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Two phases of object Definition

Defining objects is best accomplished in two phases.
  1. First, define the encapsulated view of the object by defining only the purpose and the interface.
  2. Then define the internal workings, the implementation of the data and behavior that support the purpose and interface. Over time, the purpose and interface will remain relatively stable, but the implementation can change as often as needed without disruption to other objects. The object may even be replaced with another object with the same purpose and interface but an entirely different implementation.

It is also useful to distinguish encapsulated knowledge from explicit knowledge. Encapsulated knowledge is not precisely explicit, even though this term has generally been paired with implicit knowledge, because it is knowledge concealed from its users, and explicitness implies observability.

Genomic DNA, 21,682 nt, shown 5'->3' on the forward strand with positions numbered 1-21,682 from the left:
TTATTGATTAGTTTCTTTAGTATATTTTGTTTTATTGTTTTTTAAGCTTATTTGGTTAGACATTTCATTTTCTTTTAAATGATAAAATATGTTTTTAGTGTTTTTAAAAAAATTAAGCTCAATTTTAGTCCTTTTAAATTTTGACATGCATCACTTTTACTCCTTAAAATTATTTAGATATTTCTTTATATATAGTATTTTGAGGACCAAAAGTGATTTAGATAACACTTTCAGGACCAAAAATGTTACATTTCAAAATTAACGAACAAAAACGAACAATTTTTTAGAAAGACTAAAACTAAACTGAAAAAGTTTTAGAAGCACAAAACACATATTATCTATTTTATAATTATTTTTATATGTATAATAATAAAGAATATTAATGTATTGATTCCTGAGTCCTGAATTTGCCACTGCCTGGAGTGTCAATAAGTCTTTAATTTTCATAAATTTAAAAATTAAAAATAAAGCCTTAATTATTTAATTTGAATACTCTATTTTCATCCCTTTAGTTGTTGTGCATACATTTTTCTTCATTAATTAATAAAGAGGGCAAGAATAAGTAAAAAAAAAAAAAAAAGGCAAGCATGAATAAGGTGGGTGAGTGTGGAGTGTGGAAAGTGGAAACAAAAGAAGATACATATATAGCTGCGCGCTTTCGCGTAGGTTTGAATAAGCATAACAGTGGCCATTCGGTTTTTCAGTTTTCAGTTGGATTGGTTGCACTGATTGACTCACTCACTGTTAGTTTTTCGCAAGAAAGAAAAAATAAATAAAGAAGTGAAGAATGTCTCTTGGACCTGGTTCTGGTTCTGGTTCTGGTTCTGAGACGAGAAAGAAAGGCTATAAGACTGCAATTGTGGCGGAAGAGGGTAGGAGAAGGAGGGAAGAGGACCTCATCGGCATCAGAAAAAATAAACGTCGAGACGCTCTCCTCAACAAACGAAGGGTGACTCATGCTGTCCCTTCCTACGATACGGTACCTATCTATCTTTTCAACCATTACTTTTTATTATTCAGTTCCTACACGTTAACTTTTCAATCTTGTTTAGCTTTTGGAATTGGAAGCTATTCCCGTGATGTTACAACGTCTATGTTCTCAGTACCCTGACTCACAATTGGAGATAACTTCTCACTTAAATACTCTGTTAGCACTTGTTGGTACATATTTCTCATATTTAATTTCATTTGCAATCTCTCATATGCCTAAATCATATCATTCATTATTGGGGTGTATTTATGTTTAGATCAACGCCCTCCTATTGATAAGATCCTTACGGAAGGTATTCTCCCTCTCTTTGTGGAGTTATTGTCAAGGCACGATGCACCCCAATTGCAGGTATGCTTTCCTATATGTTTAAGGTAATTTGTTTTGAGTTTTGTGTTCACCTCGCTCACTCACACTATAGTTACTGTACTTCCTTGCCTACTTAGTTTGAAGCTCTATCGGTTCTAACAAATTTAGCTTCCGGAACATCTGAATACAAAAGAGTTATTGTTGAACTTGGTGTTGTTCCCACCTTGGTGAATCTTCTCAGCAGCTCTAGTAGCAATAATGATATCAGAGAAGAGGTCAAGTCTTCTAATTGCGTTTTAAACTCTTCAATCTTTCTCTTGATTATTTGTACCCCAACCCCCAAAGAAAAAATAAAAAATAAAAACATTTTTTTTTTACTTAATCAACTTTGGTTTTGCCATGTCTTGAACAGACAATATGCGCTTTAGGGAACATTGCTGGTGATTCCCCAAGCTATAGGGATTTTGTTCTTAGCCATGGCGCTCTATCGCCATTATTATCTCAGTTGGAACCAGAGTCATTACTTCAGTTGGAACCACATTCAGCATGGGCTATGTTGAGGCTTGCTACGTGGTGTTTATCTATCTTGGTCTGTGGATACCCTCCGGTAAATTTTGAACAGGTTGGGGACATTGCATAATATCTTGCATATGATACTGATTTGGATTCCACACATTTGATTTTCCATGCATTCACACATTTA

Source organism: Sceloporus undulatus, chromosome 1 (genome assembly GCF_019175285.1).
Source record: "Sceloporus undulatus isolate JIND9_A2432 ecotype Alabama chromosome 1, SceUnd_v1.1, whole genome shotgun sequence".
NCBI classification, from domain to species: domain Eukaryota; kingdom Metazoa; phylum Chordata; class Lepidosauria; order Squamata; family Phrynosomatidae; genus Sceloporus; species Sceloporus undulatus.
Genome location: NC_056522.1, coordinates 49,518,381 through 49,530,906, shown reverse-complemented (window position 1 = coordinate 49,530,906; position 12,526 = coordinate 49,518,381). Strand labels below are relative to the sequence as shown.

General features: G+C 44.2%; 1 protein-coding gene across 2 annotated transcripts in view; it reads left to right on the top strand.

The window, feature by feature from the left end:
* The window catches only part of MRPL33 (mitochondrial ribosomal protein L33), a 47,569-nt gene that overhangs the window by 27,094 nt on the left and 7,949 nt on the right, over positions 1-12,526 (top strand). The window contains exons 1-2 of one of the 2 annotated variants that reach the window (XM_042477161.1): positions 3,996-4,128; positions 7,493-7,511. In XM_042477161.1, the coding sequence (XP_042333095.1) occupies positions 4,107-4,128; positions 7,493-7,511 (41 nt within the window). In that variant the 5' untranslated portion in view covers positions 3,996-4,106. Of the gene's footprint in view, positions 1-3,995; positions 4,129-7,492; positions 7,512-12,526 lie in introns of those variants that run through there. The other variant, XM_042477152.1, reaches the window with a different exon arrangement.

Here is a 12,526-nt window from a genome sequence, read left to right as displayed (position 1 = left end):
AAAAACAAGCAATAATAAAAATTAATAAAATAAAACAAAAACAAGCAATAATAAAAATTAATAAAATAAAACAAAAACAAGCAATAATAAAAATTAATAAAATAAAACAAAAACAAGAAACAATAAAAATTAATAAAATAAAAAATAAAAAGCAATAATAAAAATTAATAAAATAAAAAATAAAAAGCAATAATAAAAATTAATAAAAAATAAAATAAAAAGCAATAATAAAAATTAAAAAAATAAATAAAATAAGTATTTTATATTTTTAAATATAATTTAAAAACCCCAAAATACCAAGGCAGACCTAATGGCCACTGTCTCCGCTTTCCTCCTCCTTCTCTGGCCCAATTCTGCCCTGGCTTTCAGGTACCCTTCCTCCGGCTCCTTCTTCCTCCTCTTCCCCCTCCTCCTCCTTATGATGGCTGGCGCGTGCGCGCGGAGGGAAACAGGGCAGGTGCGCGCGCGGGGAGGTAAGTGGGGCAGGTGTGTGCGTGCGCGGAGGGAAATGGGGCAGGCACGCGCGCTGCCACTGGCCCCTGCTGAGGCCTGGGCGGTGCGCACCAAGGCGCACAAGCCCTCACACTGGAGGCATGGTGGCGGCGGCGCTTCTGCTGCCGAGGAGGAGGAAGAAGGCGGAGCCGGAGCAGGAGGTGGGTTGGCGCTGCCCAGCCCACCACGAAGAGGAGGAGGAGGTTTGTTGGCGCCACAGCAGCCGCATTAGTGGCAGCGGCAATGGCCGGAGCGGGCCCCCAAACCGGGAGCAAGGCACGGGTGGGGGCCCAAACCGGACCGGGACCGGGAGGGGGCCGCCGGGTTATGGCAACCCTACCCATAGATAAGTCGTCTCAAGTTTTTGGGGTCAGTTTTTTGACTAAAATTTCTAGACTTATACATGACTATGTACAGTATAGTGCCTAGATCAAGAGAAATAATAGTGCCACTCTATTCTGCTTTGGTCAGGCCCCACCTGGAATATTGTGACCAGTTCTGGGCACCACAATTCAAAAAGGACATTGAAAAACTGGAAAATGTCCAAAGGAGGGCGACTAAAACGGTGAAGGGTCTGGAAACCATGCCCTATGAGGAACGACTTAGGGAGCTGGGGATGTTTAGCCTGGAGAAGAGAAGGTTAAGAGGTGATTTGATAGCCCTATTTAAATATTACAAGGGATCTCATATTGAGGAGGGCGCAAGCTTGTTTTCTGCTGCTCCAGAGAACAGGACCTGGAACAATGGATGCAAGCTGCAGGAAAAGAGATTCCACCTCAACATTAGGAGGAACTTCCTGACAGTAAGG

Encapsulated knowledge is distinguishable from codified knowledge primarily along the dimension of observability which has implications for the appropriability of value. The observability of explicit, codified knowledge makes it susceptible to misappropriation. Encapsulated knowledge, on the other hand, facilitates the marketing of knowledge since it can only be partially misappropriated through expensive reverse engineering.
Finally, both codification and encapsulation are motivated by a desire to inexpensively transfer knowledge. While codification is a process that reduces complexity, encapsulation preserves complexity. The value of encapsulation lies in the avoidance of the cost of learning to make use of the encapsulated knowledge. For example, utility can be realized from the use of knowledge encapsulated in a computer or an automobile apart from having to learn why they work. The vast majority of transactions that occur in consumer markets involve the purchase of some form of encapsulated knowledge.